by Chris Reed | February 5, 2016 5:16 am
Assemblywoman Cheryl Brown, a moderate African-American Democrat from San Bernardino seeking her third term, has brushed back the first challenge to her re-election by Eloise Reyes, a Colton attorney strongly backed by environmental groups. Brown easily won her local party chapter’s “pre-endorsement,” getting 70 percent of an informal vote at a recent Democratic Party gathering in San Bernardino — undercutting greens’ claims she was out of touch with her constituents.
In comments to the Riverside Press-Enterprise after her triumph, Brown appeared to directly respond to the notion she didn’t know her district:
“I’ve always believed that the Democratic Party is the party of inclusion that seeks to represent all voices in the community,” Brown said. “I’ve listened closely to the community, voted on legislation with my conscience, and understand the awesome responsibility that has been given to me to represent the Inland Empire as an assembly member.”
The Brown-Reyes fight threatens to open up a rift between African-American lawmakers and environmental groups. Sierra Club California director Kathryn Phillips’ comments to the Sacramento Bee in a Jan. 12 story about Brown were seen as condescending in some quarters.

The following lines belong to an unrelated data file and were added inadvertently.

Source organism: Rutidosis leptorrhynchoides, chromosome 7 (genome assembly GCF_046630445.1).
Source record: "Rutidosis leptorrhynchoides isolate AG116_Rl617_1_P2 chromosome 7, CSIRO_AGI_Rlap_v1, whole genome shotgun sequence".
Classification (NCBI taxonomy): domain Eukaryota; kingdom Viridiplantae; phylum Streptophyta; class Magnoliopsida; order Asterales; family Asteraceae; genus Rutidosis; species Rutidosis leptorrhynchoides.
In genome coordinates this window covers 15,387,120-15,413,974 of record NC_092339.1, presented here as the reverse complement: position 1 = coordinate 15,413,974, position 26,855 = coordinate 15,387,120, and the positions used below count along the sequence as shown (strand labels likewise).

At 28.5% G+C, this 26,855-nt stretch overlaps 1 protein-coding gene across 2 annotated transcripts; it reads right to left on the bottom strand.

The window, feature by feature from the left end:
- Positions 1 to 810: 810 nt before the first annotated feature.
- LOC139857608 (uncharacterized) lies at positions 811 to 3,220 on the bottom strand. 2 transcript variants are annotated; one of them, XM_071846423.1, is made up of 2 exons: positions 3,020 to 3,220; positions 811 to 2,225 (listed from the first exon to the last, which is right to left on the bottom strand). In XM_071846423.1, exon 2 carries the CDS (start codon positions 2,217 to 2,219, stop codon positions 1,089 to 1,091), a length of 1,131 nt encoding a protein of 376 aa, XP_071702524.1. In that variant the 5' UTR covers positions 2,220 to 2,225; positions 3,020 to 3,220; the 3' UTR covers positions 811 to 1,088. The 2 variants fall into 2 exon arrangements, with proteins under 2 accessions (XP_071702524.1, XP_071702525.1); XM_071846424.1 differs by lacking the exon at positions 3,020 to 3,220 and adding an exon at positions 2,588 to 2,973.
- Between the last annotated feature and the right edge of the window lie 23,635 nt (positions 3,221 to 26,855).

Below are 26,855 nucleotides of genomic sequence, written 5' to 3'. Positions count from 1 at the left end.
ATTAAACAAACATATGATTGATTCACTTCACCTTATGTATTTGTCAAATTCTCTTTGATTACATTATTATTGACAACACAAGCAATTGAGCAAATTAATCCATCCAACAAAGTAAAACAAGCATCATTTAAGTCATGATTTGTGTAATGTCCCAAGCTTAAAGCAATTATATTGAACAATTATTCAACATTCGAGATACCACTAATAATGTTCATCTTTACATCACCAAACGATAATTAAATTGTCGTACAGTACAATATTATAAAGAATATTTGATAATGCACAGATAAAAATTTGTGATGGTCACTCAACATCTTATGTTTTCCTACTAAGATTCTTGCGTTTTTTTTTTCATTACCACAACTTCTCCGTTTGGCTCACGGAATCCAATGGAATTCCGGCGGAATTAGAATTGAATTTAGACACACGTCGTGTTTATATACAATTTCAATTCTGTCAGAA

“There’s no doubt Ms. Brown, who’s a very nice person, has not been representing her constituents when it comes to environmental issues, particularly clean-air issues,” Phillips told the Bee. “She’s collected too much money from the oil industry and let that guide too many of her votes.”
Phillips, who works out of Sacramento, is a white UC Berkeley graduate who used to work for the Environmental Defense Fund. Brown, who turns 72 next week, has been a fixture in the Inland Empire African-American political establishment for more than three decades. She co-founded a weekly publication that focuses on black issues in 1980 and has worked on a wide variety of African-American causes in western San Bernardino County.
Assemblyman Sebastian Ridley-Thomas, D-Los Angeles, responded to green criticism of Brown most sharply:
“I think it’s a tone-deaf approach,” Ridley-Thomas said, accusing the groups of using “wedge politics.”
“The environmental community, and the broader environmental coalition, needs to figure out whether or not it’s going to be a collaborator and … work with black California on policy, and shared political goals, or if it will be an adversary.”
That’s also from reporting by the Bee.
One unexpected twist in this political rumble is the harshness of the indirect, unusually personal potshot taken at Brown by a fellow Inland Empire elected Democrat. In a statement released by the Reyes campaign, state Sen. Connie Leyva, D-Chino, said she supported Brown’s opponent because “she was a principled human being.”
Leyva’s Senate district has considerable overlap with Brown’s Assembly district.
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